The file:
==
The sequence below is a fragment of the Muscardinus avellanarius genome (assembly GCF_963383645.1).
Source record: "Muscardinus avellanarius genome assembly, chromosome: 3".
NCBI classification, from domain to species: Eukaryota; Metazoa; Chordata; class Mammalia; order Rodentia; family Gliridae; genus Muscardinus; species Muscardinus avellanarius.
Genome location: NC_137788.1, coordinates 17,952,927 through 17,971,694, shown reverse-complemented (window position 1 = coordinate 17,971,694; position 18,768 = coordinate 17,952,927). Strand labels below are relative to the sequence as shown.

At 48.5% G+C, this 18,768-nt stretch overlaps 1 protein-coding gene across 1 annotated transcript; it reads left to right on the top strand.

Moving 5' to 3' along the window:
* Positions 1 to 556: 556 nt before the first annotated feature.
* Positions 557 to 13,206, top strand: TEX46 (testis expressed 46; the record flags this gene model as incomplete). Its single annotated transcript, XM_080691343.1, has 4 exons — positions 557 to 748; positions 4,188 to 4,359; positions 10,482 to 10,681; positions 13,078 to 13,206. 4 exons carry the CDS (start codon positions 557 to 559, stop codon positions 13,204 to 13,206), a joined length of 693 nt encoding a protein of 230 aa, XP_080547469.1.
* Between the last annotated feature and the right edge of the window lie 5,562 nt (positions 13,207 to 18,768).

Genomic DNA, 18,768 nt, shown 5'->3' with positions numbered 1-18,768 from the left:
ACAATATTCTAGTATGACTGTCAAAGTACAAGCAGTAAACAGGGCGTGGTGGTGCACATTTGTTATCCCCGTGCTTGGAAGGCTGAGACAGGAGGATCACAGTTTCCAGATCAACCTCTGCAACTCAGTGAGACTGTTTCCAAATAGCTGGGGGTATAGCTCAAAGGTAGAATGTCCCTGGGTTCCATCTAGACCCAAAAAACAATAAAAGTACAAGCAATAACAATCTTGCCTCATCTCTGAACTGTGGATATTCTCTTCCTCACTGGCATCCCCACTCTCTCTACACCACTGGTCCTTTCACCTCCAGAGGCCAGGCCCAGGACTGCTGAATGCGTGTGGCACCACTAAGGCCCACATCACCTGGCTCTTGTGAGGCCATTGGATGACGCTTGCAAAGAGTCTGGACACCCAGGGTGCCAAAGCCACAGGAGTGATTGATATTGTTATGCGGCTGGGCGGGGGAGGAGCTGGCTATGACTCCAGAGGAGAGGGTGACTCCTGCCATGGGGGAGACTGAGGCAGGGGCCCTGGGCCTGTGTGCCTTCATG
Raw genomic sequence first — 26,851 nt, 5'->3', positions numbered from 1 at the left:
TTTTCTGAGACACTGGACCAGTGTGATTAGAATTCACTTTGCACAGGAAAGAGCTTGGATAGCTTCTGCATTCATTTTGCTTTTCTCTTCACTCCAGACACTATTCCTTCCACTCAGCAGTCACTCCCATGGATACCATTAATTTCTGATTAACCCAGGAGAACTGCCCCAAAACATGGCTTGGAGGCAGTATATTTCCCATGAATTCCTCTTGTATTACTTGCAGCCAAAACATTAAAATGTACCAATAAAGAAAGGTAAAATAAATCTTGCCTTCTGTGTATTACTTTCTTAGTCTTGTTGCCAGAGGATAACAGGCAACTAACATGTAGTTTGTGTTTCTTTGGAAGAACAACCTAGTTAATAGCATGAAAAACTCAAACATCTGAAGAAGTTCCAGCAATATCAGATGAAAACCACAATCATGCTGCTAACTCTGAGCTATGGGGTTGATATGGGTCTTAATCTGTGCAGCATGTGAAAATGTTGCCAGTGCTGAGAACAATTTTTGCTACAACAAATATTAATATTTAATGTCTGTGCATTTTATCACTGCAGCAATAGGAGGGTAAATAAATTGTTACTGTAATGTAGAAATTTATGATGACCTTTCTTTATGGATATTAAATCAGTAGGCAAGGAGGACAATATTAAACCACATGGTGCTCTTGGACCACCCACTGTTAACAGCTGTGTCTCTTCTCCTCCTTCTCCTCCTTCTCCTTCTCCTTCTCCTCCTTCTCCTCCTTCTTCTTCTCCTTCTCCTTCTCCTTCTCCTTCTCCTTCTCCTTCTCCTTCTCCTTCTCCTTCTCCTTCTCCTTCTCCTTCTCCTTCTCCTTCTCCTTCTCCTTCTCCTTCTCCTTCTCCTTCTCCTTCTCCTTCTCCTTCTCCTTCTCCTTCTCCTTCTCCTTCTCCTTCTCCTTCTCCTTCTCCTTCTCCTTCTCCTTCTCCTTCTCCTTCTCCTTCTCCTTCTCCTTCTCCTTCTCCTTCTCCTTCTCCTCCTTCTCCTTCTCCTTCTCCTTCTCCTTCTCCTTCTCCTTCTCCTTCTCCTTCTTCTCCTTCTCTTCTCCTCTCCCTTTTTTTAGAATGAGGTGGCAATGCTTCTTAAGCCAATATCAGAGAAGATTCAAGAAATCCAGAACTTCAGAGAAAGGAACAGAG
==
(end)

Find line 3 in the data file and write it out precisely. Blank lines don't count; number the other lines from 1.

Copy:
NCBI classification, from domain to species: Eukaryota; Metazoa; Chordata; class Mammalia; order Rodentia; family Gliridae; genus Muscardinus; species Muscardinus avellanarius.